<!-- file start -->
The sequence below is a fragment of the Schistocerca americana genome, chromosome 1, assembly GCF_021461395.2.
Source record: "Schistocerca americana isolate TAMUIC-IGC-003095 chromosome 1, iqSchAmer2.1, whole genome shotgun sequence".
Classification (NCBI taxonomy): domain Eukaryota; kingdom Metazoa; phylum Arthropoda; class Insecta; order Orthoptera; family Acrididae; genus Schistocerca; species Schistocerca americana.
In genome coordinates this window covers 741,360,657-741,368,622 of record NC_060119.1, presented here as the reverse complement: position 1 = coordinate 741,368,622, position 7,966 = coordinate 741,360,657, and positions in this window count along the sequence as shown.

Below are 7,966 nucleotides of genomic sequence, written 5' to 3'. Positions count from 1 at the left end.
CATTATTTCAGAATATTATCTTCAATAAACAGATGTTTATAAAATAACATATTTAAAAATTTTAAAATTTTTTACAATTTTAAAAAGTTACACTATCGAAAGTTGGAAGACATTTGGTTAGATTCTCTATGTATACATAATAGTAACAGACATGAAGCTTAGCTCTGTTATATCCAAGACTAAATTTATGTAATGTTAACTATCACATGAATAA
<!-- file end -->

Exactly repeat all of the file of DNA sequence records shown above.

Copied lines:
The sequence below is a fragment of the Schistocerca americana genome, chromosome 1, assembly GCF_021461395.2.
Source record: "Schistocerca americana isolate TAMUIC-IGC-003095 chromosome 1, iqSchAmer2.1, whole genome shotgun sequence".
Classification (NCBI taxonomy): domain Eukaryota; kingdom Metazoa; phylum Arthropoda; class Insecta; order Orthoptera; family Acrididae; genus Schistocerca; species Schistocerca americana.
In genome coordinates this window covers 741,360,657-741,368,622 of record NC_060119.1, presented here as the reverse complement: position 1 = coordinate 741,368,622, position 7,966 = coordinate 741,360,657, and positions in this window count along the sequence as shown.

Below are 7,966 nucleotides of genomic sequence, written 5' to 3'. Positions count from 1 at the left end.
CATTATTTCAGAATATTATCTTCAATAAACAGATGTTTATAAAATAACATATTTAAAAATTTTAAAATTTTTTACAATTTTAAAAAGTTACACTATCGAAAGTTGGAAGACATTTGGTTAGATTCTCTATGTATACATAATAGTAACAGACATGAAGCTTAGCTCTGTTATATCCAAGACTAAATTTATGTAATGTTAACTATCACATGAATAA